Graphic designers and type consumers interact with typography in very different ways. Each is just as much of an expert in their own field of experience, but one interacts consciously and the other subconsciously.
Introducing your children to the fantastical world of fonts will give them a head start towards a future career in the creative industries.
My 11-year-old nephew Eddie was excited to see me last Christmas because he wanted to talk about fonts. He’d started to learn about the topic at school and had lots of brilliant questions like “why are there so many?” The two of us have been hatching plans to create a book together and I’ve also been asking lots of other children what they think. My initial proposal had been rejected by a number of mainstream children’s publishers—the main feedback is that “children aren’t interested in fonts”. I disagree with this because the children I’ve spoken to are very interested in the topic. In response, I’m publishing these books as part of the new Type Tasting Books venture. This is how I published my first book ‘The Type Taster’, which is now published by Penguin/Random House as the bestselling ‘Why Fonts Matter’.
When Design Week catches up with Sarah Hyndman, she’s just coming to the end of a week’s stint at this year’s Adobe Max in LA. There, she has designed a multisensory installation in which she asks participants to associate the smell, sound, taste and feel of five different typefaces.
A central intention of design today is to reduce cognitive load, the amount of effort the brain needs to understand something, so that communication and comprehension are quick and easy. So it was a bit surprising when a typeface specifically designed to be hard to read recently made headlines in the design world. Why would anyone purposefully make a font difficult to read, you might ask, when developments in printing technology and type design have strived for centuries to make words more, not less readable?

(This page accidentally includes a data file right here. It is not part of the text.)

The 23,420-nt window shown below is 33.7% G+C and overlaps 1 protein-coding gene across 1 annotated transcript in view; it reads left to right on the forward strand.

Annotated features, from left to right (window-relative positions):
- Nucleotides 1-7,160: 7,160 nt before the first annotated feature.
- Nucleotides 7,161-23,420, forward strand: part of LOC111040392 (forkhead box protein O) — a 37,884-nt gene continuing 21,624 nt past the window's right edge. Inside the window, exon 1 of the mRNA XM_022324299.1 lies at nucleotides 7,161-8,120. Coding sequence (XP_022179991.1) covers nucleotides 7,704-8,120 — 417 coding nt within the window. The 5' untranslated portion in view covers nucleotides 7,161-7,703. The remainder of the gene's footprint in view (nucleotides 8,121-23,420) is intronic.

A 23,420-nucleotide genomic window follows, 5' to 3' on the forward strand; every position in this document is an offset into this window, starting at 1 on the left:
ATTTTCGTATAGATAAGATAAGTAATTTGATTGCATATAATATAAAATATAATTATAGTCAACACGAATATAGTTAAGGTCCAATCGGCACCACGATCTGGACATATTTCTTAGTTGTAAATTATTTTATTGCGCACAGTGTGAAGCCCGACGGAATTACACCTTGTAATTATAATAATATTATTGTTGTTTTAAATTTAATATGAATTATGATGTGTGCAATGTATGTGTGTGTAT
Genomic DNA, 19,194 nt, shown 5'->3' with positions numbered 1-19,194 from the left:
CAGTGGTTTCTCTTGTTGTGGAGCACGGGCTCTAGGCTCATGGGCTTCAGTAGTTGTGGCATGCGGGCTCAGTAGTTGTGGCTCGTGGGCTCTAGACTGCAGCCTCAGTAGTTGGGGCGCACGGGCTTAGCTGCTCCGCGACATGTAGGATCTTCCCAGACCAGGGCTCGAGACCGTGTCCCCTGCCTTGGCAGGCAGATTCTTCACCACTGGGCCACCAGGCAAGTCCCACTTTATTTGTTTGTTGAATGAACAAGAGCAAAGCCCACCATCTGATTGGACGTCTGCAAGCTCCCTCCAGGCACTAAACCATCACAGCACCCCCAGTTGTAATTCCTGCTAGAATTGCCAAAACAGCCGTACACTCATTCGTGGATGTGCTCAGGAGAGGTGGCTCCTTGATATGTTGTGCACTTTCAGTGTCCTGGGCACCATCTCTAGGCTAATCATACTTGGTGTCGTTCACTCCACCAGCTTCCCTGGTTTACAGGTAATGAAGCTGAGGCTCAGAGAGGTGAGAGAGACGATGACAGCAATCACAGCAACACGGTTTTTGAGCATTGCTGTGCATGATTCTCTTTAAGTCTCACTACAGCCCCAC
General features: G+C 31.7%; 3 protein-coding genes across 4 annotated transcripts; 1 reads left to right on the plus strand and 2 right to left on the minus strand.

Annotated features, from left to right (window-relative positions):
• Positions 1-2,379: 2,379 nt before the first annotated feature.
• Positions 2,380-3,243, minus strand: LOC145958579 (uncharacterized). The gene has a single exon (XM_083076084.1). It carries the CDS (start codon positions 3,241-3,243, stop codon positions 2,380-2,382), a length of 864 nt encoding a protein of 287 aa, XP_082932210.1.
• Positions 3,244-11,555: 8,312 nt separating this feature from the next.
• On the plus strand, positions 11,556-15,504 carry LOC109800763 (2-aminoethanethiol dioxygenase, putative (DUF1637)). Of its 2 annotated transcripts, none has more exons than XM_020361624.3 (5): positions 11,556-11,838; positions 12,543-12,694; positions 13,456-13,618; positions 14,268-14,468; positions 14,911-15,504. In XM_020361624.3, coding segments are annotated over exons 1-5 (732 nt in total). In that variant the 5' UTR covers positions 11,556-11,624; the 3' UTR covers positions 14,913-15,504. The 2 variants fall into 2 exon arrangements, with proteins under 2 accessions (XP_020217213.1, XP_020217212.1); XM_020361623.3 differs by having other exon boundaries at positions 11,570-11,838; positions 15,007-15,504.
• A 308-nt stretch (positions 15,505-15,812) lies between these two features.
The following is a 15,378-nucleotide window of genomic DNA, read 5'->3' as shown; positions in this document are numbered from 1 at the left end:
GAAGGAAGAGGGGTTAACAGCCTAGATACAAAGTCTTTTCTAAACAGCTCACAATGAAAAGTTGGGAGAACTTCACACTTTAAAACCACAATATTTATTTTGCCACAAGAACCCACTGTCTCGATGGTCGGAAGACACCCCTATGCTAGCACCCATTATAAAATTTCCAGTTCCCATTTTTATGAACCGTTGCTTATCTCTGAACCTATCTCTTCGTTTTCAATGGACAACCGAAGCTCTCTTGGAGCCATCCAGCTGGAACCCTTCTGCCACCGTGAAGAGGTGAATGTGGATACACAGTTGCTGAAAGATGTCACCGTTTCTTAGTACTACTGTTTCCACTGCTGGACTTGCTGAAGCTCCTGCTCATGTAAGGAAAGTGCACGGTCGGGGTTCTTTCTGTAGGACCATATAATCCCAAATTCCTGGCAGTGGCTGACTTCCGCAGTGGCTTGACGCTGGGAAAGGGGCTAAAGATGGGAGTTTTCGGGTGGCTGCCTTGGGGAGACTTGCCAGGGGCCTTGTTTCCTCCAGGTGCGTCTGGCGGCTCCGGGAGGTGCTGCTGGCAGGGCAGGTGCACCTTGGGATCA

Can a typeface alter the taste of a jellybean?
We ran an exciting preview of the brand new Wine & Type Tasting event for 30 ambassadors from the Bankside Design District. We had a brilliant time and the evening was pronounced “a roaring success”. Favourite quotes included “so unexpected but in all the right ways!” and “lots of sublime and crazy tall tales from the past”.
What is a typographic intervention? What if it’s not what it says on the tin? Can typography alter your experiences, or nudge you to change your behaviour?
This year we are exploring the potential for creating typographic interventions that initiate positive behaviour change. You are invited to take part in typographic research. Some of the experiments you will take part in are in their early proof of concept stages, for others data is being gathered potentially to be published as a future collaborative study.